As another Monday afternoon beckons, I sit at my desk with my voice recorder and near-empty cup of coffee and contemplate how I am going to fill the space allotted for my column this week.
Sometimes this proves more tricky than usual. I love my job, but ever since elementary school writing class I have been subject to that classic struggle of creativity -- what could I possibly write about that hasn’t already been written about at length? How can I provoke thought when so few thoughts seem to occupy my mind currently?
Thinking outside of the box is challenging while staring at the white text box inside my page design software window, another box contained inside a cubed computer monitor, which rests atop a rectangular tabletop inside an office containing four walls, a ceiling and a floor within a rectangular building located inside New Mexico, which is almost a perfect square. I suspect the universe takes the form of a giant box, containing life in all of its forms.
Somehow, despite the routine monotony that encompasses our days, thinkers will periodically shed their boxes and innovate. Accidents are often the catalysts of invention, as is reportedly the case with radiation, penicillin, vulcanized rubber, silk, popsicles and waffle cones. Think Isaac Newton getting hit in the head with an apple. Even though that is probably a mythical account, it lends itself to a very real tradition of people failing upward into discovery.
Other great substrates of ingenuity include perceived necessity and conflict. Our nation is largely believed to have taken shape amid tyranny that compelled our colonial predecessors to rethink methods of government, economy and warfare. The Internet came about because Americans were afraid of a Soviet attack on military communication lines. If not for the Cold War, we may not have bothered going to the moon.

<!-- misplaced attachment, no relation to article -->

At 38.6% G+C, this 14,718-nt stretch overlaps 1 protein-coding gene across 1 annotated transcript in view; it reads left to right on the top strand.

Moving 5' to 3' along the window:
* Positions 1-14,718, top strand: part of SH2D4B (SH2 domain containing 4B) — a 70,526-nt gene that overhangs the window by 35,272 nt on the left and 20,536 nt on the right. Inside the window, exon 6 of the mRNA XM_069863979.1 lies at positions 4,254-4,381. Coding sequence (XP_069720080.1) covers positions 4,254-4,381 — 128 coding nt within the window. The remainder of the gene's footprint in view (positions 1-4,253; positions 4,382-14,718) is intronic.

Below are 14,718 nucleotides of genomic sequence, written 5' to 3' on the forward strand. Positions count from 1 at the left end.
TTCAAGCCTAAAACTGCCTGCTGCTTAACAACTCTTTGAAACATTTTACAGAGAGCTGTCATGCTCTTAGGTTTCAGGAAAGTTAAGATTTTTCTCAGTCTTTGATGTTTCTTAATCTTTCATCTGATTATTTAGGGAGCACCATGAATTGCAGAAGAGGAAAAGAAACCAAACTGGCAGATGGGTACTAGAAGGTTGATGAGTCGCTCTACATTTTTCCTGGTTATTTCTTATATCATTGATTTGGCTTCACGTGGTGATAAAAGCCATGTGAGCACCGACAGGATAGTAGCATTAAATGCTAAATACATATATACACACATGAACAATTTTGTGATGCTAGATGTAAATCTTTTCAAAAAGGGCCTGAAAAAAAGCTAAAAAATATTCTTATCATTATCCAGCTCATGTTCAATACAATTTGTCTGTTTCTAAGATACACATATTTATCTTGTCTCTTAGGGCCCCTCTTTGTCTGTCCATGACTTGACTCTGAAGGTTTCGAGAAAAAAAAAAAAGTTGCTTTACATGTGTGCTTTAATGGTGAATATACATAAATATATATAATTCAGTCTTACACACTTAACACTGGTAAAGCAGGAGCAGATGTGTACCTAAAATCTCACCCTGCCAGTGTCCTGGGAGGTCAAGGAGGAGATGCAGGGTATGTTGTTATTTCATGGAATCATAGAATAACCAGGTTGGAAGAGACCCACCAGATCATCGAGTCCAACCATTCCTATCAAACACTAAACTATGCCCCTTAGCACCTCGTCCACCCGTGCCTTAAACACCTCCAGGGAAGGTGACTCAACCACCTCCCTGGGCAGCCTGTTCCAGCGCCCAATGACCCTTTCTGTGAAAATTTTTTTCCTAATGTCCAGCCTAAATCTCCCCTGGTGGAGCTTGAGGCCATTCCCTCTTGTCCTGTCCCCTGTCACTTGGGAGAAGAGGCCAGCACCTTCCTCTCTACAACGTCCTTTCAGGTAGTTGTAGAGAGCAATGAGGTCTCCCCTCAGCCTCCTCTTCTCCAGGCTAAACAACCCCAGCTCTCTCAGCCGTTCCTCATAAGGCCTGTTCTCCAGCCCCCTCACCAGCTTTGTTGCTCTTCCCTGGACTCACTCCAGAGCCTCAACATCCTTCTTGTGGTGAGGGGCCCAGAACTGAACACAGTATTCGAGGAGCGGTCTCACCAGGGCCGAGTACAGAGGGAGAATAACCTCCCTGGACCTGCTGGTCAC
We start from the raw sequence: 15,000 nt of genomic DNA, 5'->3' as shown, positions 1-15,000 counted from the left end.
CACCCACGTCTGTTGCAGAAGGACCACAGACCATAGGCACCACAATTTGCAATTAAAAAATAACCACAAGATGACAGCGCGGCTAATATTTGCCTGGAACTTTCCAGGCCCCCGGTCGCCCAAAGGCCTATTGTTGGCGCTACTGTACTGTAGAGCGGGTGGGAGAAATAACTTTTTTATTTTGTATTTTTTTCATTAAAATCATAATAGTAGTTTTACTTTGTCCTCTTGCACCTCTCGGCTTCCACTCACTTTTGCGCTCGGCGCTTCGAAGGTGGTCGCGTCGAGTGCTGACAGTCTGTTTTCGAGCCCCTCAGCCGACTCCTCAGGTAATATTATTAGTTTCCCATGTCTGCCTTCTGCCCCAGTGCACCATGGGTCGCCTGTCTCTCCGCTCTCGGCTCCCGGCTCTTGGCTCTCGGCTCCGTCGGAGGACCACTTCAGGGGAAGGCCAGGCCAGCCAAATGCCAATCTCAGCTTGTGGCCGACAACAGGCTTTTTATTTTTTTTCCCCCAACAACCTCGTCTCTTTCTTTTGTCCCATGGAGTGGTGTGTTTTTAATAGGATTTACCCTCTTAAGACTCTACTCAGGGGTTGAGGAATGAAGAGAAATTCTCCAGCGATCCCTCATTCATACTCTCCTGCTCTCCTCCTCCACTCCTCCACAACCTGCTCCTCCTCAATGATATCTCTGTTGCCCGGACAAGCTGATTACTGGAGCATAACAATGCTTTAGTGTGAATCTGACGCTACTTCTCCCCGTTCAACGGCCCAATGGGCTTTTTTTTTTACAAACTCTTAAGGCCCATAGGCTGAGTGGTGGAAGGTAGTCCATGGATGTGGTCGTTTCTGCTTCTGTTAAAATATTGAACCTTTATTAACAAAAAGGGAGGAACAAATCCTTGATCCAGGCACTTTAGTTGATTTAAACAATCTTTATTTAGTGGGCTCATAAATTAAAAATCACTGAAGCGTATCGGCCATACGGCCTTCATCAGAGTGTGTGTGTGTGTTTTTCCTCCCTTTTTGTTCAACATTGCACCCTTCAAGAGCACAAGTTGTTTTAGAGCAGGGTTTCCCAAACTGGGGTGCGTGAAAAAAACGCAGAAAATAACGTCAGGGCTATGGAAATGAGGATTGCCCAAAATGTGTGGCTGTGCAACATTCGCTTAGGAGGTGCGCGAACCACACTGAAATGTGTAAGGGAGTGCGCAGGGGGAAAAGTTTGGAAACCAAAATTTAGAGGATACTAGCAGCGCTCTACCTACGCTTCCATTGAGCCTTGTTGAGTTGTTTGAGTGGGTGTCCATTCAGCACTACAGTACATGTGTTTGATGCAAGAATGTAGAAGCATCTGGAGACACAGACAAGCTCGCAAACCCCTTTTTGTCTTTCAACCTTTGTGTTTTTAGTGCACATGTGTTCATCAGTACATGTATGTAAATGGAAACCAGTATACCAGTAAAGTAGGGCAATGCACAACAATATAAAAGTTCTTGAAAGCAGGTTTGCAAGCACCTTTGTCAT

With a seemingly endless array of threats and challenges facing our species today, many of which we have created ourselves, we are forced to hope that human capital, intelligence, is in enough abundance between some 7 billion people that we won’t remain standing shoulder-to-shoulder on this planet when our populations and sun explode, respectively. We may have some time left to worry about that, but our to-do list is longer than I would like to emphasize in order to avoid coming across as downright fatalistic.
Considering the adversity we have already faced in countless forms, from plagues to world wars, it is truly a wonder that we are still here at all. As individuals, we are told about the catastrophic unlikelihood of our existence, making our everyday lives seem nothing short of miraculous. Maybe my current bout with writer’s block is not such a big deal, then. I may be stuck inside the box for the time being, but it’s a pretty cool box to be stuck in.
Russell Anglin is the senior reporter at the Quay County Sun. Contact him at: firstname.lastname@example.org